- 9 hours ago
Gottheimer opens Vernon office, meets residents at Hampton Diner
The newly elected Democratic member of the House of Representatives spent Saturday morning in Sussex County, first holding a "Cup of Joe with Josh" breakfast event at Hampton Diner and then officially opening a satellite office in Vernon.
Though the crowds changed at each location, Gottheimer's message didn't: "We want you to know you have access" to the congressman.
"This is what I always wanted from my congressman. I wanted to make sure I knew that if I had an issue I could bring it up," Gottheimer said after the ribbon cutting of his office in the Vernon Municipal Building. "Being accessible for them is a critical part of the job."
The Vernon office -- which will be open from 9 a.m. to 1 p.m. on Tuesdays -- is Gottheimer's second in Sussex County. He opened his Newton office on Spring Street in January. The Newton office has hours on Monday, Wednesday and Friday from 9 a.m. to 5 p.m.
Gottheimer also has offices in Glen Rock, Hackensack, Ringwood and Washington Borough.
"It's going to be easier access for him to reach our constituents," Vernon Mayor Harry Shortway said. "Josh is going to have a very busy schedule in D.C., but at least we don't have to travel to Glen Rock or Newton to talk with a staff member."
Gottheimer told the roughly 80 people in attendance at the Vernon Municipal Building that his staff has cut about $2,000 a month in rent, comparing his offices to those of his predecessor, Scott Garrett.
But the main thing he stressed was that he was in Vernon to listen to the people no matter their issue.
"I'm here to listen and then help. I don't care if it's a pothole, I'll call Harry to fix it," Gottheimer said, drawing a laugh from the crowd.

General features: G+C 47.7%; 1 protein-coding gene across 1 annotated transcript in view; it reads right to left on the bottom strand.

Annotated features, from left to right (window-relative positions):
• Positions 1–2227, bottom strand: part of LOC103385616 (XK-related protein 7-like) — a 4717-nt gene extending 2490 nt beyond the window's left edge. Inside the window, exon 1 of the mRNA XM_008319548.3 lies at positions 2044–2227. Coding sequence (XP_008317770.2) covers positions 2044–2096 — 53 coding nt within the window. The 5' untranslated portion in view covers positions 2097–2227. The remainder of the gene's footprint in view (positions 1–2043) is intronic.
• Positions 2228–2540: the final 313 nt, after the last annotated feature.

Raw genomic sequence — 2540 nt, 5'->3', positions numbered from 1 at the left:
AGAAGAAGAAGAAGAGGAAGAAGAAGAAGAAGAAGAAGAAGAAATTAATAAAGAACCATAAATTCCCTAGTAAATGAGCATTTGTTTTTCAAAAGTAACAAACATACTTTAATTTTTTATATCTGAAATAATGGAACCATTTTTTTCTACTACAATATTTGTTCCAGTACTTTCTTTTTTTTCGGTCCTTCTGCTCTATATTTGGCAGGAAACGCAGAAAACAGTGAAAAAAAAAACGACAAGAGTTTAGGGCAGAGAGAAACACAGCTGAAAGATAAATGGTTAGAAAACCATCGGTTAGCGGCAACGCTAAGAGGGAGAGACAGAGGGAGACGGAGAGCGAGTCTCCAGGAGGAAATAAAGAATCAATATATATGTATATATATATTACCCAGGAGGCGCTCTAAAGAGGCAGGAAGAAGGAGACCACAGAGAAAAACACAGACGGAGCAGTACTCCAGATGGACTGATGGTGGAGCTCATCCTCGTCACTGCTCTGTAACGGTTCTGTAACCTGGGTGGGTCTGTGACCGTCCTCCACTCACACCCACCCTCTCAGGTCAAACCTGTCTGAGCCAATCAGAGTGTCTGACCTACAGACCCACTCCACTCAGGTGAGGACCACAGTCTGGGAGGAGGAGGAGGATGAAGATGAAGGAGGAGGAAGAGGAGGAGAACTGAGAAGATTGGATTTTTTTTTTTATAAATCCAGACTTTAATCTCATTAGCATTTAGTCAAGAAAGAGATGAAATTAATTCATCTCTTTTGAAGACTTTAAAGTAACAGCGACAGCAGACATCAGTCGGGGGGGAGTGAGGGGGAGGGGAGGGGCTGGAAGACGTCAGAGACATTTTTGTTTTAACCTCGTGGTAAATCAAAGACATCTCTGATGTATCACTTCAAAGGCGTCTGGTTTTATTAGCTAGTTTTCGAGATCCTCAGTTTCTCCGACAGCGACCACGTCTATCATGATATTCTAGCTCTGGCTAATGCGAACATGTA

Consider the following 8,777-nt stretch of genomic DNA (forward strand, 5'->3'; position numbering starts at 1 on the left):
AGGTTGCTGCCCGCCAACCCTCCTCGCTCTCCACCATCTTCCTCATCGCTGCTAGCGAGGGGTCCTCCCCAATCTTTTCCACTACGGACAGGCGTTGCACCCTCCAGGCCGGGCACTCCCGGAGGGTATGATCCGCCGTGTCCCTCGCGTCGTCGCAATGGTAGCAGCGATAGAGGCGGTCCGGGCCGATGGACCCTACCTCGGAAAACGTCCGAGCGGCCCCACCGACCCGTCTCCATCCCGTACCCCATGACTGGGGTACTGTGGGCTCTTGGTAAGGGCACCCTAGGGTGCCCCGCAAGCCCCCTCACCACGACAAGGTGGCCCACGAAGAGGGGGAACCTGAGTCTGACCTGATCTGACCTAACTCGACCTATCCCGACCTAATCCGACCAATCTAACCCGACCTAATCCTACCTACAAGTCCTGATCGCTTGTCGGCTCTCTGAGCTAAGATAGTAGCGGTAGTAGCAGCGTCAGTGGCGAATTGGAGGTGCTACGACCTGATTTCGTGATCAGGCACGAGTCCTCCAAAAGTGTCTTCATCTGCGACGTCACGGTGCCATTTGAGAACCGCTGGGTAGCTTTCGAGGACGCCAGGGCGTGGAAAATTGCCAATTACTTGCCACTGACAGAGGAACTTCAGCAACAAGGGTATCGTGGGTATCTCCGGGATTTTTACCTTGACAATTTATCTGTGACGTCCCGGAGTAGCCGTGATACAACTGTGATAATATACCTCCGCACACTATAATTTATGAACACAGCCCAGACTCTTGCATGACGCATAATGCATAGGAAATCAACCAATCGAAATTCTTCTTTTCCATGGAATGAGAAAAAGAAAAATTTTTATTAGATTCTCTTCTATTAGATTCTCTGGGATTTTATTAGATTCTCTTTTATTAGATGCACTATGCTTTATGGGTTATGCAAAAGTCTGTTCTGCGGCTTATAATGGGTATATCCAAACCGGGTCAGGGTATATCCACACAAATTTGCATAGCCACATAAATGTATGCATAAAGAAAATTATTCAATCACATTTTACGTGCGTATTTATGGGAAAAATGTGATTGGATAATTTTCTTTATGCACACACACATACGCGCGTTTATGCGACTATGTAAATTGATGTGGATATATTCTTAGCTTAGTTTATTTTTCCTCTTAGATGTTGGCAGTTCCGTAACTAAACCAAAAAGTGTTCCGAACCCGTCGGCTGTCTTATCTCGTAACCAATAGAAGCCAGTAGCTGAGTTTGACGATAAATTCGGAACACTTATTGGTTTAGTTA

In addition to having offices located across the district, Gottheimer has hosted a handful of meet-and-greet events at district diners, called "Cup of Joe with Josh."
"I think it's important for people to have a chance to bring up whatever issues are on their mind. As their representative in Washington, I'm here to make sure people are able to meet and speak with their member of Congress," he said.
Close to 100 people filled a side room and more at the Hampton Diner in an effort to catch Gottheimer's ear.
"I'm here to make sure he knows he's being held accountable," said Zach Stephens, of Hamburg.
Elizabeth Nelson, of Newton, and Wendie Goetz, of Frelinghuysen, said they attended Saturday morning's event because it was their duty as citizens.
"Town halls are good for large issues, but this allows you to speak one-on-one on smaller issues," Goetz said.
Goetz and Nelson said they spoke to Gottheimer regarding single payer health care and that he seemed to be receptive to the idea.
Rita Sullivan, of Columbia, said Gottheimer "made eye contact and made a real effort to listen" while going from table to table in the diner.
Discussions ranged from ways to lower taxes to people asking that the Affordable Care Act not be repealed in its entirety without some sort of solution to fix it, Gottheimer said.
"That's why we have an office here," Gottheimer said. "We're bringing the government to them so that if they have an issue they know where they have to go."